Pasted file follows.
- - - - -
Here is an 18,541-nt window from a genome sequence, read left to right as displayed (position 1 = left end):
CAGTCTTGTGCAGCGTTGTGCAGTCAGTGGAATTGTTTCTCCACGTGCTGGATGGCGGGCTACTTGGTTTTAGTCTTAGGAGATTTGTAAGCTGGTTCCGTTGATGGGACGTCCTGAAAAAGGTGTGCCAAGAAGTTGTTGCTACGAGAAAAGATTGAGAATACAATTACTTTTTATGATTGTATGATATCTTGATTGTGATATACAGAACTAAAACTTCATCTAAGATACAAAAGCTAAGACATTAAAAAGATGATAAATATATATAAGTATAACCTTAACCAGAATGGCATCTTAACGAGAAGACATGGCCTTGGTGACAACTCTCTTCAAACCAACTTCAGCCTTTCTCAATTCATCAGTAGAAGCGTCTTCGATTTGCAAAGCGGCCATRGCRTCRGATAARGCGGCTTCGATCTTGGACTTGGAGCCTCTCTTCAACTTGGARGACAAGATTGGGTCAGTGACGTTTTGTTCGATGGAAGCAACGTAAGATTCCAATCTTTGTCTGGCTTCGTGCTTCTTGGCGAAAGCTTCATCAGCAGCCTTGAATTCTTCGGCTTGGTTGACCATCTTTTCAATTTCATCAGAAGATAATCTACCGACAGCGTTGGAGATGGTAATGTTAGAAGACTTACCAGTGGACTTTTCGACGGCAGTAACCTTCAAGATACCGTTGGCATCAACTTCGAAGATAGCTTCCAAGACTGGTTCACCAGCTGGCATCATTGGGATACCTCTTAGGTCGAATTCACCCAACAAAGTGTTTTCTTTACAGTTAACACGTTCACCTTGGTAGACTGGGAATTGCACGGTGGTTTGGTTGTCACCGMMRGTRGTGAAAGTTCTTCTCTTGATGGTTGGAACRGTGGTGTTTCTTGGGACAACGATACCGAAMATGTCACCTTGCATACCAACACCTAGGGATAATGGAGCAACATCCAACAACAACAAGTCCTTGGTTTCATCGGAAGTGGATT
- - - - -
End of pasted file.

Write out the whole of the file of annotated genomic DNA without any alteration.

Here is an 18,541-nt window from a genome sequence, read left to right as displayed (position 1 = left end):
CAGTCTTGTGCAGCGTTGTGCAGTCAGTGGAATTGTTTCTCCACGTGCTGGATGGCGGGCTACTTGGTTTTAGTCTTAGGAGATTTGTAAGCTGGTTCCGTTGATGGGACGTCCTGAAAAAGGTGTGCCAAGAAGTTGTTGCTACGAGAAAAGATTGAGAATACAATTACTTTTTATGATTGTATGATATCTTGATTGTGATATACAGAACTAAAACTTCATCTAAGATACAAAAGCTAAGACATTAAAAAGATGATAAATATATATAAGTATAACCTTAACCAGAATGGCATCTTAACGAGAAGACATGGCCTTGGTGACAACTCTCTTCAAACCAACTTCAGCCTTTCTCAATTCATCAGTAGAAGCGTCTTCGATTTGCAAAGCGGCCATRGCRTCRGATAARGCGGCTTCGATCTTGGACTTGGAGCCTCTCTTCAACTTGGARGACAAGATTGGGTCAGTGACGTTTTGTTCGATGGAAGCAACGTAAGATTCCAATCTTTGTCTGGCTTCGTGCTTCTTGGCGAAAGCTTCATCAGCAGCCTTGAATTCTTCGGCTTGGTTGACCATCTTTTCAATTTCATCAGAAGATAATCTACCGACAGCGTTGGAGATGGTAATGTTAGAAGACTTACCAGTGGACTTTTCGACGGCAGTAACCTTCAAGATACCGTTGGCATCAACTTCGAAGATAGCTTCCAAGACTGGTTCACCAGCTGGCATCATTGGGATACCTCTTAGGTCGAATTCACCCAACAAAGTGTTTTCTTTACAGTTAACACGTTCACCTTGGTAGACTGGGAATTGCACGGTGGTTTGGTTGTCACCGMMRGTRGTGAAAGTTCTTCTCTTGATGGTTGGAACRGTGGTGTTTCTTGGGACAACGATACCGAAMATGTCACCTTGCATACCAACACCTAGGGATAATGGAGCAACATCCAACAACAACAAGTCCTTGGTTTCATCGGAAGTGGATT